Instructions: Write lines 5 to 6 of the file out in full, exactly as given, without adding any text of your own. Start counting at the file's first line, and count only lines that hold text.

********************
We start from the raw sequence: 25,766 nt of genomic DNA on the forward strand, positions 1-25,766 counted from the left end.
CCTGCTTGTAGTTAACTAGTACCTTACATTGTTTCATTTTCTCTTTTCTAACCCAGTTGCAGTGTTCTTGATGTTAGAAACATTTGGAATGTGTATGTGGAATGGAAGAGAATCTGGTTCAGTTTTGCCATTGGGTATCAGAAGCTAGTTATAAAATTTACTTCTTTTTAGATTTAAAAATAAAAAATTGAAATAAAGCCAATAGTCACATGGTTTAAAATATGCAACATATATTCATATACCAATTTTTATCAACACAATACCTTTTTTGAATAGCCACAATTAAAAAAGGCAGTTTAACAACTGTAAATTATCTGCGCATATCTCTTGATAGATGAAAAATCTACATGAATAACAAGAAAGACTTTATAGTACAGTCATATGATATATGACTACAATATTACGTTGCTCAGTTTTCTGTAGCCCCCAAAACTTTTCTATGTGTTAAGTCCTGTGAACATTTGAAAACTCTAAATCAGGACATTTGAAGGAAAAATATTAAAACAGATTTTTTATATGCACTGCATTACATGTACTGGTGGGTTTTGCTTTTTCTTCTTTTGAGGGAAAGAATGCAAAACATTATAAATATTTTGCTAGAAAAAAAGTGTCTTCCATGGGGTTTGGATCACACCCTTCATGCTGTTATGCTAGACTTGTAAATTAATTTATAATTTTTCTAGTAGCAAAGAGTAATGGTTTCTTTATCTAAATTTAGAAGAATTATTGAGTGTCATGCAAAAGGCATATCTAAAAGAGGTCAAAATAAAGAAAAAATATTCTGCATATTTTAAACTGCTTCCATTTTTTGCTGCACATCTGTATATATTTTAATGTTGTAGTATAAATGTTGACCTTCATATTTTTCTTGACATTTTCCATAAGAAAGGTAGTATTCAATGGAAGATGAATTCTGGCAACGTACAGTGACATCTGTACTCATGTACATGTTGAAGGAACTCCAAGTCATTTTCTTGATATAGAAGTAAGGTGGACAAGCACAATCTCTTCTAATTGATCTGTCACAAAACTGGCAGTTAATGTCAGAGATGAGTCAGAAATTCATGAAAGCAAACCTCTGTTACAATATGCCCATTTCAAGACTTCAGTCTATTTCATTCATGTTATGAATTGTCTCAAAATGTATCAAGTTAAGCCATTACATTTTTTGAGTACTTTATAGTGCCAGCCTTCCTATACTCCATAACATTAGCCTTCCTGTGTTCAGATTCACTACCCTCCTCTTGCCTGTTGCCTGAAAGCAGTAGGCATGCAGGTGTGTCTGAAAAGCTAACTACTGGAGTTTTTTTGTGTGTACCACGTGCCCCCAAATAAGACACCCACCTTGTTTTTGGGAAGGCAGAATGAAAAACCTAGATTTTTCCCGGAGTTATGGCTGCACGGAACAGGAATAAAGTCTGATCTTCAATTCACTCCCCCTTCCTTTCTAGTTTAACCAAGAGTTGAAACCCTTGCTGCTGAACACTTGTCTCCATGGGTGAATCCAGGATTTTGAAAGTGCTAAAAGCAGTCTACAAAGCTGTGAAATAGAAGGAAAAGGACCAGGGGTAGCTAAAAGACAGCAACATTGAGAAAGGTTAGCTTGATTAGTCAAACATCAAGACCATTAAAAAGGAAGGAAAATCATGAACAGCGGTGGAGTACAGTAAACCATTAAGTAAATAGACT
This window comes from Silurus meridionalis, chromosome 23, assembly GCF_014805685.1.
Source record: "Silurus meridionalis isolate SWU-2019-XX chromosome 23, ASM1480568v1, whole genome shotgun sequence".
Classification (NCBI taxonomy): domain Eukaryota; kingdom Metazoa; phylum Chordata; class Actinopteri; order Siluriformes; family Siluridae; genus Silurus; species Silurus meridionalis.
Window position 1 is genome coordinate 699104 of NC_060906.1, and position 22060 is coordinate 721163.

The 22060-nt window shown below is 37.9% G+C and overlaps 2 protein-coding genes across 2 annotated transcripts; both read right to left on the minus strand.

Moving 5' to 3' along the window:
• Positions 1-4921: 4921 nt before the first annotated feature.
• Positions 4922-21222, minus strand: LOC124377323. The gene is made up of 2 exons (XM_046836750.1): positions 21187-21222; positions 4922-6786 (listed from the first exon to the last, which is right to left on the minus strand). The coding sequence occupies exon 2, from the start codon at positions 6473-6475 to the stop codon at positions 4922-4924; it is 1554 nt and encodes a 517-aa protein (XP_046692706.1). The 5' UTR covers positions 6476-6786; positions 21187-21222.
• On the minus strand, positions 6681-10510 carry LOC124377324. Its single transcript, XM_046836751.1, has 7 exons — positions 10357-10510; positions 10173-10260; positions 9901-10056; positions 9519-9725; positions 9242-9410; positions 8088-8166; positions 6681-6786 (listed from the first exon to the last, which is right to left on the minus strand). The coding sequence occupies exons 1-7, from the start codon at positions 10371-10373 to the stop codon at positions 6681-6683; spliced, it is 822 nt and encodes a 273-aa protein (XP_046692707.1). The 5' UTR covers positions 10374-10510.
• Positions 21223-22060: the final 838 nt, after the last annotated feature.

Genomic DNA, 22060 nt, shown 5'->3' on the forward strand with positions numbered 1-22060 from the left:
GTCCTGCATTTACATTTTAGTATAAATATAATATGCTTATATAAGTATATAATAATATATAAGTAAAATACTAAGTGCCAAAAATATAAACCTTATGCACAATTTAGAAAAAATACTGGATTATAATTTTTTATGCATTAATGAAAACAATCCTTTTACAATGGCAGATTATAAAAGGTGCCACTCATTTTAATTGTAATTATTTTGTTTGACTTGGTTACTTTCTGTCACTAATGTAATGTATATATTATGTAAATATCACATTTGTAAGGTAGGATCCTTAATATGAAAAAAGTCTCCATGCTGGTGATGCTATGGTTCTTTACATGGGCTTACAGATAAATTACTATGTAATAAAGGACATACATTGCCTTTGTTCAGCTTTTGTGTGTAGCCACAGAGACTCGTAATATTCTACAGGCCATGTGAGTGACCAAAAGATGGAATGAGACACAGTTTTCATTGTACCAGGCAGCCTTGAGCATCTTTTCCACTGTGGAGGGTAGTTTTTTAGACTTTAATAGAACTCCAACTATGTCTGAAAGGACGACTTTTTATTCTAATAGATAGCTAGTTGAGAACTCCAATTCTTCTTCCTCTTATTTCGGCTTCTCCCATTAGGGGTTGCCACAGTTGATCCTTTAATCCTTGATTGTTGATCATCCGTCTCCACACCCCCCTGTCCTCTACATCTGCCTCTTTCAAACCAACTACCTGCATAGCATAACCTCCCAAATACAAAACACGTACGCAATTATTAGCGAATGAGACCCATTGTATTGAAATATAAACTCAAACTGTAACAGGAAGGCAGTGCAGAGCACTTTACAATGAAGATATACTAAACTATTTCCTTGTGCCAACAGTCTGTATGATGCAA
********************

Classification (NCBI taxonomy): domain Eukaryota; kingdom Metazoa; phylum Chordata; class Actinopteri; order Siluriformes; family Siluridae; genus Silurus; species Silurus meridionalis.
Window position 1 is genome coordinate 699104 of NC_060906.1, and position 22060 is coordinate 721163.